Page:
Professor Tony Collins starts a series of articles about the relationship between sport and capitalism with an introduction to the history of sport.
It’s been a rough year for sport. In the last few months we’ve seen match-fixing allegations in tennis, Russia banned from international athletics for alleged doping, and the implosion of FIFA over endemic corruption. That’s not to mention the billionaire takeover of football and the grip of satellite TV on the game.
So where did it all go wrong?
In reality, nothing has gone wrong – modern sport has always been about money. It emerged in the 1700s as part of the growing commercial leisure industry of Britain’s emerging capitalist economy. The first rules of boxing, horse-racing and cricket were drawn up in the eighteenth century explicitly to make gambling easier and more transparent. Even the MCC, that bastion of the gentleman amateur, included rules for gambling in its early rulebooks. Teams and athletes were effectively owned by their aristocratic ‘patrons’, many of whom owed their wealth to the slave trade.
Sport was an entertainment – and like every other aspect of life under capitalism, it was organised to facilitate profit.
The Peoples’ Game?
When football was transformed into a mass spectator sport in the late 1800s, it quickly became commercialised. Soccer may have been ‘the People’s Game’ in terms of popularity, but it was as much a plaything of businessmen as it is today.
There’s no better example than Manchester United. When Newton Heath F.C. went into liquidation in 1902, they were bought by J.H. Davies, owner of Manchester Breweries. Renamed Manchester United, the club became an appendage of Davies’ business. United’s seven-strong board consisted of Davies and six other employees of the brewery. In 1909 Davies provided the cash that allowed the club to move to Old Trafford. And just as the Glazer family today has leveraged the club for their own financial interests, so did Davies: an FA enquiry in 1910 discovered that he received £740 rent from the club for land it did not use.
The same story was repeated across football. Chelsea was created by the owners of Stamford Bridge as an attraction to bring crowds into what was becoming a white elephant stadium. Most clubs that weren’t created as openly commercial ventures were formed by churches as a way of bringing Christian morality to working-class youths, such as Aston Villa, or by employers seeking to foster corporate unity in opposition to trade unionism, such as West Ham. Football made for great entertainment – but it was a never a people’s game.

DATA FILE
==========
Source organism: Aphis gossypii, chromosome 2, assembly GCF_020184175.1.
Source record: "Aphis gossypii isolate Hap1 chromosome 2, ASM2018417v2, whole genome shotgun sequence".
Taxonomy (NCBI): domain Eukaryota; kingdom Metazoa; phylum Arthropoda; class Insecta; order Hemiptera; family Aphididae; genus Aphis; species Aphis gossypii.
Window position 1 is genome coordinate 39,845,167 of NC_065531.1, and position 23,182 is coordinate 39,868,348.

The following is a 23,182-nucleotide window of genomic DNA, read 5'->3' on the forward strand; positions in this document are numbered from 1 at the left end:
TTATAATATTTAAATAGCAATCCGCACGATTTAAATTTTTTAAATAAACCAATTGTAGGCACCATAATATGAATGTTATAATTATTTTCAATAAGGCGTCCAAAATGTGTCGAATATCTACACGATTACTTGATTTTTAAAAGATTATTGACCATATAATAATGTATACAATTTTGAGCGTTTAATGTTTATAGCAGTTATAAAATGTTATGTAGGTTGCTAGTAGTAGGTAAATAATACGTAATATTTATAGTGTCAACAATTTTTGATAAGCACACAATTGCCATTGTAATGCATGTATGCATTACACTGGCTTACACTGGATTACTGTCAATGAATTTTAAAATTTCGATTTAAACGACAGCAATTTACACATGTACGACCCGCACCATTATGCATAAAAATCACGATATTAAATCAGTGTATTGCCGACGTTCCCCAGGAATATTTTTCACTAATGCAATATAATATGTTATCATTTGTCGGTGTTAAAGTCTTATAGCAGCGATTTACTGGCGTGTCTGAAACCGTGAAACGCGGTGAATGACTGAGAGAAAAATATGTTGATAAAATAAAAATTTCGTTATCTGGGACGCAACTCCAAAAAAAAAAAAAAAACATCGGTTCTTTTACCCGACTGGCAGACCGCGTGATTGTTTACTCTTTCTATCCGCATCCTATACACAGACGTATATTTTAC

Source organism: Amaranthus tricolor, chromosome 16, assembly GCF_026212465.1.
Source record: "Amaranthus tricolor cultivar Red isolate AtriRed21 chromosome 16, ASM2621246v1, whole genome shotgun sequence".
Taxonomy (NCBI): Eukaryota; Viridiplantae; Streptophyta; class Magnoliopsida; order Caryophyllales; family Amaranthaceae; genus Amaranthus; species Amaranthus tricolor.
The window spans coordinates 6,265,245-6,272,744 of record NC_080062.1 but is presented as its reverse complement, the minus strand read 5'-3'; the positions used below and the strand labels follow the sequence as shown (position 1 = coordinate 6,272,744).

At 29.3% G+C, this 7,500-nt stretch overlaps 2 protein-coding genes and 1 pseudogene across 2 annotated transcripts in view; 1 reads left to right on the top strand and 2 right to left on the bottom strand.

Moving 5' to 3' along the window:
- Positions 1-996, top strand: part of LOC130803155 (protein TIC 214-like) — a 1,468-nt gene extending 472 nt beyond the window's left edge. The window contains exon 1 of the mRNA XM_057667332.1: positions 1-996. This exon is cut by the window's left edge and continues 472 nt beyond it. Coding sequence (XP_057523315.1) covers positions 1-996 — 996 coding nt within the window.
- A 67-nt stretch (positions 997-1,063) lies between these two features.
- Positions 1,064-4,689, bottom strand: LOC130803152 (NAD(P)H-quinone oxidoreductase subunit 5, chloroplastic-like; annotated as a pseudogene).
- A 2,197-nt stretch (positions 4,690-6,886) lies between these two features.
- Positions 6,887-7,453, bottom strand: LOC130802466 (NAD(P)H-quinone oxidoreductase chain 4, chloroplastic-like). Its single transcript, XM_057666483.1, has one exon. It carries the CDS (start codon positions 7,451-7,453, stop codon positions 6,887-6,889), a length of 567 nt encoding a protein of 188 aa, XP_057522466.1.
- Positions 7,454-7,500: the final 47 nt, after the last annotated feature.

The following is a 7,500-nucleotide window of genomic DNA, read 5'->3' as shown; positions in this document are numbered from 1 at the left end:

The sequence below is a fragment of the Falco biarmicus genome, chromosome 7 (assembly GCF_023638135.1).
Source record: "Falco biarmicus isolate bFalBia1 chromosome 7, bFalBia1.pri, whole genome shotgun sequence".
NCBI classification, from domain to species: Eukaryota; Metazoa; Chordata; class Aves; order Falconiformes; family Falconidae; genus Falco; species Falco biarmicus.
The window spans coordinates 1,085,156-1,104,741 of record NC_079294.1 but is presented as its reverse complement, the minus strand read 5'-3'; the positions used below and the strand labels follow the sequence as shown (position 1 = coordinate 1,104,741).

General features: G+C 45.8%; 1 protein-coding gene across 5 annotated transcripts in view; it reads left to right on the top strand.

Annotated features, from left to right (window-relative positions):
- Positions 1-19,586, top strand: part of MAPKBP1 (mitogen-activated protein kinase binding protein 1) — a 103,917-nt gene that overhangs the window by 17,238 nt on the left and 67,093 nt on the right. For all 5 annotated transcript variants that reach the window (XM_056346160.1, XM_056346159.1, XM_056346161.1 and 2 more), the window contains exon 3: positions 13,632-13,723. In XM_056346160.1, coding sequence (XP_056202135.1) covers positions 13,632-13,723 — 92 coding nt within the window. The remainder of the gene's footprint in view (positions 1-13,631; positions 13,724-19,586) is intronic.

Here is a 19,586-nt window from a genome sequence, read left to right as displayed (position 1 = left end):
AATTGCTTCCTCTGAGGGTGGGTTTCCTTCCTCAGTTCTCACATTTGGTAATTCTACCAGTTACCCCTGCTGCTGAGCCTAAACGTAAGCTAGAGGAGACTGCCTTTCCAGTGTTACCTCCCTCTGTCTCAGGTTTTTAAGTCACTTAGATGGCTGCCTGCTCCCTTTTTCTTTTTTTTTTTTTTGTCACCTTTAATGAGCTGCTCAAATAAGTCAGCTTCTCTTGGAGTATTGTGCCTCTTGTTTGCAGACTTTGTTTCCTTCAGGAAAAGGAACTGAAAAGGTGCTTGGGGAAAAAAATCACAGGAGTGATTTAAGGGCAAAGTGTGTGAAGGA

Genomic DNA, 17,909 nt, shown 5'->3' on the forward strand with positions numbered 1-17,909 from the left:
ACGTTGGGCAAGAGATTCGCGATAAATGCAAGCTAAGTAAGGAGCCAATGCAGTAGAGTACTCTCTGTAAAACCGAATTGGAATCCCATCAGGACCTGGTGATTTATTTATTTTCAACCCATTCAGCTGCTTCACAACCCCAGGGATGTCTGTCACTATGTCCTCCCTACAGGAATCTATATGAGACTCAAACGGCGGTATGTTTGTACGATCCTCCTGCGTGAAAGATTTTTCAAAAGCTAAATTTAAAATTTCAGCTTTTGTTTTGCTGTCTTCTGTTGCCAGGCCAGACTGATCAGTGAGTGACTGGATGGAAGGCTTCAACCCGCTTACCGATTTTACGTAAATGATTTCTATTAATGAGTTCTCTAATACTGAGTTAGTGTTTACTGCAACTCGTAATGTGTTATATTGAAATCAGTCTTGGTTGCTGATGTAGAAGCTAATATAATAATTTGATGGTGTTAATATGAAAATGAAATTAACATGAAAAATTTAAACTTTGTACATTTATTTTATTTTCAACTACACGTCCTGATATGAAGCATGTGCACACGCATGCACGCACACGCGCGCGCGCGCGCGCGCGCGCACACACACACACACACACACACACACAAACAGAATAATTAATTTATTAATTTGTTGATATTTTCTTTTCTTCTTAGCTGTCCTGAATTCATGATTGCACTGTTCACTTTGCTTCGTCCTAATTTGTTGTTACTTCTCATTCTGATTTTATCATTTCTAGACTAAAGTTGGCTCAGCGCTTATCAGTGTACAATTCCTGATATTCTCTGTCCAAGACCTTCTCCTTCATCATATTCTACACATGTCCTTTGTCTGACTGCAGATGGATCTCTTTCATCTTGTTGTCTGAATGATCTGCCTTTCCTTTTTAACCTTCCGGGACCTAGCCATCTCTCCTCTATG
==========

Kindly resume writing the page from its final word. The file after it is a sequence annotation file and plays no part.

Amateurism, Class and Race
The idea that sport was originally free of money and played only for love is a myth that was invented by the Victorian middle classes. Books like ‘Tom Brown’s Schooldays’ spread the gospel of Muscular Christianity across the British Empire, promoting the idea that sport was a moral force for good. This was how the idea of amateurism was invented, based on the belief that sport should be played without financial award.
But behind this lay naked class hatred. The first rules of the Amateur Athletic Club, the forerunner of the Amateur Athletic Association, explicitly stated that anyone who was ‘a mechanic, artisan or labourer’ could not be an amateur. In 1895 rugby split into two distinct sports – league and union – when rugby’s middle-class administrators refused to allow working-class players to be paid compensation when they had to take time off work to play. Until 1963, cricket even divided its players into middle-class amateur ‘Gentlemen’ and working-class professional ‘Players’.